Prof Mark Sherlock delivered this year’s McKenna Lecture at the 2019 IES Annual Meeting, which took place in the Ardilaun Hotel, Co Galway, from 11-12 October.
His lecture was titled ‘The Ups and Downs of Cortisol: From Endocrinology to Intracrinology’.
Speaking to the Medical Independent (MI), Prof Sherlock, Consultant Endocrinologist, Beaumont Hospital, Dublin, said that his research work was focused on studies that he carried out in Birmingham, UK, and then later studies in Ireland.
The lecture concerned “mortality due to glucocorticoid excess, tissue-specific regulation of glucocorticoid action, the role of cortisol in obesity and insulin resistance, and the effects of hydrocortisone replacement therapy on metabolism, and also on quality-of-life and cardiovascular risk,” he said.
In the lecture, Prof Sherlock asked “could the hydrocortisone treatment we are giving our patients be leading to adverse effects?”
“It certainly could,” he told MI.
“It depends on dose; it depends on a number of different issues, but I think it’s something we need to be aware of in our clinical practice.”
He referred to a research presentation made during the meeting by Dr Rosemary Dineen, titled ‘Modified-Release Hydrocortisone Improves Cardiovascular Risk Profile in Patients with Primary and Secondary Adrenal Insufficiency’.
“She found when she put a large cohort of patients on this medication, this new Plenadren modified-release hydrocortisone, that the blood pressure was lower, their weight went down. Again, the question you would always worry about in patients with adrenal insufficiency is, could they have been hypo-adrenal? But actually, their quality-of-life improved in nearly every questionnaire,” he said.
“One-hundred per cent of them decided at the end of the study if they had the option — not that they do, because it’s not reimbursed at the moment — they would stay on the modified-release hydrocortisone because they felt better in general… a lot of these studies have really been about trying to balance between the morbidity and mortality we see in patients on hydrocortisone and with cortisol excess, and I think with studies looking at large patient populations trying to phenotype these patients very clearly, we may be getting towards a balance between under- and over-placement,” he concluded.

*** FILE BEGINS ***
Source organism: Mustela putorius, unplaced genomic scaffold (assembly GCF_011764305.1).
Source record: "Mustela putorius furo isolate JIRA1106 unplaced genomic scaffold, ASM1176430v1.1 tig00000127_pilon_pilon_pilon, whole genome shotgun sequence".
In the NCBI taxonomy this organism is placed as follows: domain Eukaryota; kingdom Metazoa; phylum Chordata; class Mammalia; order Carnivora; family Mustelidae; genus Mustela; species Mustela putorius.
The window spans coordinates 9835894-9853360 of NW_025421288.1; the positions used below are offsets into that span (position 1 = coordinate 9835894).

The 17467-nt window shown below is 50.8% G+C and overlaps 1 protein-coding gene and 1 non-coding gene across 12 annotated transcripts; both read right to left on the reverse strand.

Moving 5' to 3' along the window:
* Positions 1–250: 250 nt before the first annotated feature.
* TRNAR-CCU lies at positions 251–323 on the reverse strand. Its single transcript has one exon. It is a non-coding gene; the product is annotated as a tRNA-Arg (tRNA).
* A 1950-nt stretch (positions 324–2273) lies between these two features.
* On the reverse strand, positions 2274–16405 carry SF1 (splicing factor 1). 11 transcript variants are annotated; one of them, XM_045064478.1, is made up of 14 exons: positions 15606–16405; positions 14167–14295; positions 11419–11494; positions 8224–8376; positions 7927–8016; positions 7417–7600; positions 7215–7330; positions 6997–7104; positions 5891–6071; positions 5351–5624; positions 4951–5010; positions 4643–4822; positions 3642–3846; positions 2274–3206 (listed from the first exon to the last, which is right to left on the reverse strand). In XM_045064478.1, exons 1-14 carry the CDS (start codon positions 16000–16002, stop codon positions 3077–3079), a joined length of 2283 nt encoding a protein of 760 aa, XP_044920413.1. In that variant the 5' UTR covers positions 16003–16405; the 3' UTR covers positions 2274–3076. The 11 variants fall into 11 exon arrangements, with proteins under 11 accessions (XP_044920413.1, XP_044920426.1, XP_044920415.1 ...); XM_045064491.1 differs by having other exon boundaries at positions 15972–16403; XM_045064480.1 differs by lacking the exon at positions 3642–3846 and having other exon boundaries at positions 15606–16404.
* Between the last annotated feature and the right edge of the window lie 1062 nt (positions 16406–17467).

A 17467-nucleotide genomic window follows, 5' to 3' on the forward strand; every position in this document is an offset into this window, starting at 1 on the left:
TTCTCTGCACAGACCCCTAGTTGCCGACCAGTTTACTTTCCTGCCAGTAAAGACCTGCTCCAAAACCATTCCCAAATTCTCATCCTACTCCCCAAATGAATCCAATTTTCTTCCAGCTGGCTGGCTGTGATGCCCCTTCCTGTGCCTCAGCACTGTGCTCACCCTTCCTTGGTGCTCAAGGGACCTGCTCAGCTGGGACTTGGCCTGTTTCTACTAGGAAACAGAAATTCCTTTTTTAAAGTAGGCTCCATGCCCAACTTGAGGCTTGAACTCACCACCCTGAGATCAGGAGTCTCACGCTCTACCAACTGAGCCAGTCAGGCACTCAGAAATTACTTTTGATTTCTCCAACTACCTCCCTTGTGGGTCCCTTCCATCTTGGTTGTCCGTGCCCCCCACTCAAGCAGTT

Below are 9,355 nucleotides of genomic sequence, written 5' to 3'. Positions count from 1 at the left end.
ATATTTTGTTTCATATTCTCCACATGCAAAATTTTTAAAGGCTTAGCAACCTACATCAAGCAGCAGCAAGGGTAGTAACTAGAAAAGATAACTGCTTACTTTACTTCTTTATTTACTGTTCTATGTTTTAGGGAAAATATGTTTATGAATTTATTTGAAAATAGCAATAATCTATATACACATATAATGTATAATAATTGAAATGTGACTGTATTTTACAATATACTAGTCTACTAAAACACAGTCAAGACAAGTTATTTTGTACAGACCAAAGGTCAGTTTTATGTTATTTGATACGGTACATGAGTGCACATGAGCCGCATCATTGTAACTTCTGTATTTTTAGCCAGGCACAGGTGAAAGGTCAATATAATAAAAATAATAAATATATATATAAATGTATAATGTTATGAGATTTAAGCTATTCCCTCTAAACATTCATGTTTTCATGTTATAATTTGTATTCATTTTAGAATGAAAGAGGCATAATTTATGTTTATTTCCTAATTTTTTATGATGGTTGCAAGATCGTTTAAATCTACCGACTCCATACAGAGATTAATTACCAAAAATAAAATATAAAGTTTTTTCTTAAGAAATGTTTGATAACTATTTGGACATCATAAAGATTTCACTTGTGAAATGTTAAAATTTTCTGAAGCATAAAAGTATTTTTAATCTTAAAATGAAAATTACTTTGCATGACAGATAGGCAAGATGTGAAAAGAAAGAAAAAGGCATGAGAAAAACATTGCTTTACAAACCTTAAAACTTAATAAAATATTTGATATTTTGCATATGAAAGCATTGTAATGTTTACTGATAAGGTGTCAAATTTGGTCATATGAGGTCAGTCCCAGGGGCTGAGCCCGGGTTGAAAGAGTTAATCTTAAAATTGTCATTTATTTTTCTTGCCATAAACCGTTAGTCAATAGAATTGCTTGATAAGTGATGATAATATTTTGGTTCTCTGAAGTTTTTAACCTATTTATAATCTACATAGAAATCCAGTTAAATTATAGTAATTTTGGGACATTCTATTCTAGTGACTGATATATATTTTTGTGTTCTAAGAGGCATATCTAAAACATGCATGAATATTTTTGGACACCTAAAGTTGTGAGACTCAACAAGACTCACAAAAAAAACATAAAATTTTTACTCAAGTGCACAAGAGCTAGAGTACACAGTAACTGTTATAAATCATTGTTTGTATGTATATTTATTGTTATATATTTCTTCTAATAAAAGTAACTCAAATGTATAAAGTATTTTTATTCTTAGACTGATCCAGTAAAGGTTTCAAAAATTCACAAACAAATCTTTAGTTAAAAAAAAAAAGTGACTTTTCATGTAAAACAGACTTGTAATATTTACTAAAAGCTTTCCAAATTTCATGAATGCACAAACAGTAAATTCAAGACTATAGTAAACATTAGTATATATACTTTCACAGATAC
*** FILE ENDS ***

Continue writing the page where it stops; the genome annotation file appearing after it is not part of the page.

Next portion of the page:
Speaking about the state of the specialty in general, Prof Sherlock said: “I think endocrinology in Ireland is really strong at the moment. I think we have a fantastic group of consultants, of researchers, of trainees coming through, so I think it’s in a really healthy state — we’ve been really lucky over the last couple of years to be able to get people who have been in overseas centres to come back to our hospitals and back to our research institutes to work, so it’s in a really healthy, optimistic state.”
He also feels positive about the future of endocrinology, both within and outside Ireland.
“There’s a European Rare Disease Network for Endocrinology. That is a call from the European Union; we’re hoping that Ireland will get in on that call… that’s happening in the next year, hopefully. I think just [it is important] to continue all the good work that the society for endocrinology does with its members, particularly trainees coming through, and trying to get more and more people involved in research… that and looking after patients — you can really improve the healthcare system by combining the two of those.”
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